Switch to Desktop Site
 
 

High schoolers use their tech skills to build a better world

(Read article summary)
Image

Courtesy of Dowser.org

(Read caption) Along with a few of his high-school colleagues, 17-year-old Griffin Latulippe co-founded InvenTech Enterprises, a company that is set to bring to market two technology devices that will assist disabled people.

About these ads

Most 17 year-olds are focused on hanging out with friends, sports, getting into college, or their summer vacation plans.

Then there are those exceptional ones who can’t wait until adulthood to get their ideas off the ground. Ashoka’s Youth Venture program has just announced the winners of its nation-wide Technology for a Better World Campaign, which supports teams of young people age 13 to 18 who fall into the latter category and work to tackle social issues with technology.

The winners receive support for their project through mentorships, access to seed funding and fundraising tools, and interactions with the Youth Venture's network of partners and more than 4,000 Venture Teams worldwide.

One of Ashoka’s campaign winners is Griffin Latulippe, 17. Along with a few of his high-school colleagues, Latulippe co-founded InvenTech Enterprises, a company that is set to bring two assistive technology devices for disabled people to market.

Inspired by his own experiences living with muscular dystrophy, Griffin began imagining how wheelchairs and walkers could be improved. The company's prototypes for a wheelchair that provides easier access to a rider’s backpack, and an adjustable walker, are now being finalized.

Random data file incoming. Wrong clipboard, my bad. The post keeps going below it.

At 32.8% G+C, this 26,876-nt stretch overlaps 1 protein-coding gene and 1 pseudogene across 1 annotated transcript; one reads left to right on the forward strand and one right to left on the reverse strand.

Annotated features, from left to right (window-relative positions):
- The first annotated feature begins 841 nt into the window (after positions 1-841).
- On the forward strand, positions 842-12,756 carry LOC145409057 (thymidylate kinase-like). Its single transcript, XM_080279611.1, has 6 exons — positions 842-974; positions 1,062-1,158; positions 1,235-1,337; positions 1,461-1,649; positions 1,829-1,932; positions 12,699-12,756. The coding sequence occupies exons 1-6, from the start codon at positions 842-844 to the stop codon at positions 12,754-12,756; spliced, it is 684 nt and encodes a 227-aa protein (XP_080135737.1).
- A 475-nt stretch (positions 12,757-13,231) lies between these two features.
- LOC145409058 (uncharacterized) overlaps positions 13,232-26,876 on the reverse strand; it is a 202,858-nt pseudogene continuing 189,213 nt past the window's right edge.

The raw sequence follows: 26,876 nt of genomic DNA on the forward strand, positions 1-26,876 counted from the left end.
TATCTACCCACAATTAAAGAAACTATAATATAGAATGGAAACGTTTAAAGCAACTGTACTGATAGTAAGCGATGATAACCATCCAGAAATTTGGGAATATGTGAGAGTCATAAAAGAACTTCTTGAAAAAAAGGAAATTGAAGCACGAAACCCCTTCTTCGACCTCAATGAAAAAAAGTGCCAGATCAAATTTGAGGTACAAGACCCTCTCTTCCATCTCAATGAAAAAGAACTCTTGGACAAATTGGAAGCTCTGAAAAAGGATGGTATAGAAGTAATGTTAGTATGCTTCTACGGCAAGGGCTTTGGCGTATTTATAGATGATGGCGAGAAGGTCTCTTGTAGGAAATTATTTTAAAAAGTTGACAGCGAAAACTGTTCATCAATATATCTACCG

Dowser: How did you come up with these assistive technology devices?
Griffin Latulippe: Along with four other high school students in the Junior Engineering Technical Society, I entered into the National Design Challenge. Our goal was to create a device to help disabled people in the workplace. We came up with the wheelchair first. It has an arm that swings around so you can easily grab things from the backpack most wheelchair users have to carry their things. Our interest in disabled people’s needs grew, and in the second year, we created a walker for going up and down stairs, with front legs that expand and retract.

Next

Page:   1   |   2

Share